Our third recommendation is that investors should apply the same logic to sector strategy. Reducing exposure to US Small Caps and increasing exposure to Financials does not depend on timing the correction. We are already neutral on US Technology and Consumer Discretionary, two of the sectors which would be most impacted by a correction. If you are still overweight, we think you should reduce this, not because a correction is coming, but because they are already not as risk-efficient as you think. The same logic applies to our views on Technology in Europe and Asia as well.

The only exception to this rule is defensive sectors in the US and Europe. We are currently underweight, but we would expect to increase exposure after a correction because these sectors would become more risk-efficient on a relative basis. However, it seems a pity to wait until after the correction to increase exposure to low beta sectors which would suffer less. If we had to pick one sector where we are prepared to front run our recommendation it would be Telecoms in Europe.

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Friday, April 23rd, 2021

There Will Be A Correction

The normal rules of financial markets can be suspended for a while, but not indefinitely. What goes up must eventually come down. There will come a day when the Fed and even the ECB have to taper, and the impact of a fiscal package as large as the current US proposal will start to fade. The problem for the bears that it could take any awfully long time to arrive; the problem for the bulls is that it could be next week – not in the real economy perhaps – but certainly in the willingness of market participants to keep on discounting these events into the future.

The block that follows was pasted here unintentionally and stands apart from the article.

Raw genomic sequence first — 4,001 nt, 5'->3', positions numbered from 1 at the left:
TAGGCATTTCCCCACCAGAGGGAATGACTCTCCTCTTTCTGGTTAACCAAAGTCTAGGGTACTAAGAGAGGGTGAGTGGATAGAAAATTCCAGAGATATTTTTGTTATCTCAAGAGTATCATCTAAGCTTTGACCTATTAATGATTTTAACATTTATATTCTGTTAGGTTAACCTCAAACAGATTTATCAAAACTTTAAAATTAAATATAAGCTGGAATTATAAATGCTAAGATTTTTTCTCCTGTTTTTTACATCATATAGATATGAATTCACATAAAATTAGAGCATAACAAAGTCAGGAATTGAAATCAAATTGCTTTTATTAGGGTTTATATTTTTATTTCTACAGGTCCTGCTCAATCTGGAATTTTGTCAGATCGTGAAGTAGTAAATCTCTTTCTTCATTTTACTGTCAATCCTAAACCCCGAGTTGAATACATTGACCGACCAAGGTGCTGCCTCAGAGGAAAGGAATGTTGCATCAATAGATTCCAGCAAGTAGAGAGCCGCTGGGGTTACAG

Trying to forecast the timing of these turning points is a fool’s errand. Imagining that one can identify a reason and quantify the potential downside as well is quite literally delusional. All we can do is watch the data and react as soon as we see the problem. There are any number of risk indicators that strategists observe at a time like this. In this note we focus on a few of our favourites, all of which tell a story of risk appetite close to its maximum, if not actually at maximum overweight.

The main dollar-denominated equity versus fixed income model peaked at 96% equity on 19th February. It fell to 74% in early March and has bounced back to 84% at the last reading. This peak is slightly below the average peak for last 25 years, but is clearly within the normal range. There have been occasions when the indicator has reached a peak, then fallen back and regained a level close to 100% (e.g. 2013 and 2017) but it has never done it from a level below 80%. However, we cannot say for definite that this won’t be the first time.